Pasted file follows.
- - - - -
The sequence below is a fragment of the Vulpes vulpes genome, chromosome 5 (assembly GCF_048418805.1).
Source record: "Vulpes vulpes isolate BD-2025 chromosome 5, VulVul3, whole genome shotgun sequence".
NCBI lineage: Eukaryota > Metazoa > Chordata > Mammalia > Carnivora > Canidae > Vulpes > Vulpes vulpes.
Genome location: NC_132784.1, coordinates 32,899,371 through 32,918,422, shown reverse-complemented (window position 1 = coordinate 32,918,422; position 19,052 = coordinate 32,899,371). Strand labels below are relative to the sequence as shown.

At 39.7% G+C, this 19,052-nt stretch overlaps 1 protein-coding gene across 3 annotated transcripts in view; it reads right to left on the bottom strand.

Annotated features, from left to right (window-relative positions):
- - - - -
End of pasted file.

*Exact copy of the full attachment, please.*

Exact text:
The sequence below is a fragment of the Vulpes vulpes genome, chromosome 5 (assembly GCF_048418805.1).
Source record: "Vulpes vulpes isolate BD-2025 chromosome 5, VulVul3, whole genome shotgun sequence".
NCBI lineage: Eukaryota > Metazoa > Chordata > Mammalia > Carnivora > Canidae > Vulpes > Vulpes vulpes.
Genome location: NC_132784.1, coordinates 32,899,371 through 32,918,422, shown reverse-complemented (window position 1 = coordinate 32,918,422; position 19,052 = coordinate 32,899,371). Strand labels below are relative to the sequence as shown.

At 39.7% G+C, this 19,052-nt stretch overlaps 1 protein-coding gene across 3 annotated transcripts in view; it reads right to left on the bottom strand.

Annotated features, from left to right (window-relative positions):